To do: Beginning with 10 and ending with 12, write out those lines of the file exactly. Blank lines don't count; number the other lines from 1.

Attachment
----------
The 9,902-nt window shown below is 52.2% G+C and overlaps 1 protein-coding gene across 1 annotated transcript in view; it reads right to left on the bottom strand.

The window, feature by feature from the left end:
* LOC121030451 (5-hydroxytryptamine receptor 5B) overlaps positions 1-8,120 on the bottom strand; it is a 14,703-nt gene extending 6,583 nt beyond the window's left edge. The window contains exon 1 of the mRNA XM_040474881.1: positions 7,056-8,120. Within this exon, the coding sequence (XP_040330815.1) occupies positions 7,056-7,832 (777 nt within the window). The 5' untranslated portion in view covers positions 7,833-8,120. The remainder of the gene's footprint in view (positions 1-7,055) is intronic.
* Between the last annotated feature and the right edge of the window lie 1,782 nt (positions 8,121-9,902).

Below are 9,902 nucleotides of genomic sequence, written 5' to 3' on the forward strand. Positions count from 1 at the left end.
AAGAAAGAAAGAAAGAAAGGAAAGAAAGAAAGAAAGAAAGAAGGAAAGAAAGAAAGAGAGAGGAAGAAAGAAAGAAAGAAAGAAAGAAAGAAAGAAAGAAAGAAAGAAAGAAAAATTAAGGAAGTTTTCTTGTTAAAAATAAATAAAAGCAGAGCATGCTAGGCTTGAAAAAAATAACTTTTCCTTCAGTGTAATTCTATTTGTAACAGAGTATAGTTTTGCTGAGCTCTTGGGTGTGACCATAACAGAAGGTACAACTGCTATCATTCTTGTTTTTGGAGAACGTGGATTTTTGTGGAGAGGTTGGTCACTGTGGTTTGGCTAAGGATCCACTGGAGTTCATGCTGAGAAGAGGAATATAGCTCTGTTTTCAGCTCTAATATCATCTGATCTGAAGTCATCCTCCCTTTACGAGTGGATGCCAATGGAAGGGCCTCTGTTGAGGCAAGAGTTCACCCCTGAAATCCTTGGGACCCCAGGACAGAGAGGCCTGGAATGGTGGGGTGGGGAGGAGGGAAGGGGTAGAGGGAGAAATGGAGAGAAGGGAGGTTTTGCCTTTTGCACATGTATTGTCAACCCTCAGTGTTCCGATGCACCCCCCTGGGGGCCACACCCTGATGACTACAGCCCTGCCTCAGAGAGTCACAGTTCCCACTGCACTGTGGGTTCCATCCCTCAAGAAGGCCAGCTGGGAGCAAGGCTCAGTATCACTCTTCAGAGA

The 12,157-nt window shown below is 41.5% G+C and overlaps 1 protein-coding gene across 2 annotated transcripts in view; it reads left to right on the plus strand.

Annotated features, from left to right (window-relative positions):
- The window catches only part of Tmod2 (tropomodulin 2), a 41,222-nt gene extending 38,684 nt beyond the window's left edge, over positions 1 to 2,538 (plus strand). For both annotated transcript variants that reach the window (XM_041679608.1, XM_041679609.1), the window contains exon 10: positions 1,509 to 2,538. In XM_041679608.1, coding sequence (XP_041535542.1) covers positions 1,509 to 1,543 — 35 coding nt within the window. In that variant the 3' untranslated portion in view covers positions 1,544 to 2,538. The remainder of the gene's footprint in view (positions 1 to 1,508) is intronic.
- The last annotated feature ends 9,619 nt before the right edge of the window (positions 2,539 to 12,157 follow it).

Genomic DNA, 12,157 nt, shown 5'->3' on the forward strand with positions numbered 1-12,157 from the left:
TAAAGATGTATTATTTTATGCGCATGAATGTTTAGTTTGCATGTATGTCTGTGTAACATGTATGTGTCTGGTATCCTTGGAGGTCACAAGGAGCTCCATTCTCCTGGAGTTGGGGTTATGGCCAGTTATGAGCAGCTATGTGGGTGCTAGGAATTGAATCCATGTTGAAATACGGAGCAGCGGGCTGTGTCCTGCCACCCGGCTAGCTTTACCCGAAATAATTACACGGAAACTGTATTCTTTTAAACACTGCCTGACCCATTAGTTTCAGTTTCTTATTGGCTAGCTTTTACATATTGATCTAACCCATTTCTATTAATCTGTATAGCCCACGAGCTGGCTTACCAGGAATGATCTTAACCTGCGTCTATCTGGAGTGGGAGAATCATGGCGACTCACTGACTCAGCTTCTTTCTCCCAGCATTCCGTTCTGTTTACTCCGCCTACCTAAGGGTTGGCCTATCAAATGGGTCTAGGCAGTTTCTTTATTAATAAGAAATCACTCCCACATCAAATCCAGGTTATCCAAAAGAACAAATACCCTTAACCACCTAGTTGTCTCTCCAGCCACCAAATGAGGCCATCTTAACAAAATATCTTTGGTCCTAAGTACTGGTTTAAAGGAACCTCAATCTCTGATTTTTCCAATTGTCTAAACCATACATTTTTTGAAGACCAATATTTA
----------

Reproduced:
- The last annotated feature ends 9,619 nt before the right edge of the window (positions 2,539 to 12,157 follow it).

Genomic DNA, 12,157 nt, shown 5'->3' on the forward strand with positions numbered 1-12,157 from the left:
TAAAGATGTATTATTTTATGCGCATGAATGTTTAGTTTGCATGTATGTCTGTGTAACATGTATGTGTCTGGTATCCTTGGAGGTCACAAGGAGCTCCATTCTCCTGGAGTTGGGGTTATGGCCAGTTATGAGCAGCTATGTGGGTGCTAGGAATTGAATCCATGTTGAAATACGGAGCAGCGGGCTGTGTCCTGCCACCCGGCTAGCTTTACCCGAAATAATTACACGGAAACTGTATTCTTTTAAACACTGCCTGACCCATTAGTTTCAGTTTCTTATTGGCTAGCTTTTACATATTGATCTAACCCATTTCTATTAATCTGTATAGCCCACGAGCTGGCTTACCAGGAATGATCTTAACCTGCGTCTATCTGGAGTGGGAGAATCATGGCGACTCACTGACTCAGCTTCTTTCTCCCAGCATTCCGTTCTGTTTACTCCGCCTACCTAAGGGTTGGCCTATCAAATGGGTCTAGGCAGTTTCTTTATTAATAAGAAATCACTCCCACATCAAATCCAGGTTATCCAAAAGAACAAATACCCTTAACCACCTAGTTGTCTCTCCAGCCACCAAATGAGGCCATCTTAACAAAATATCTTTGGTCCTAAGTACTGGTTTAAAGGAACCTCAATCTCTGATTTTTCCAATTGTCTAAACCATACATTTTTTGAAGACCAATATTTA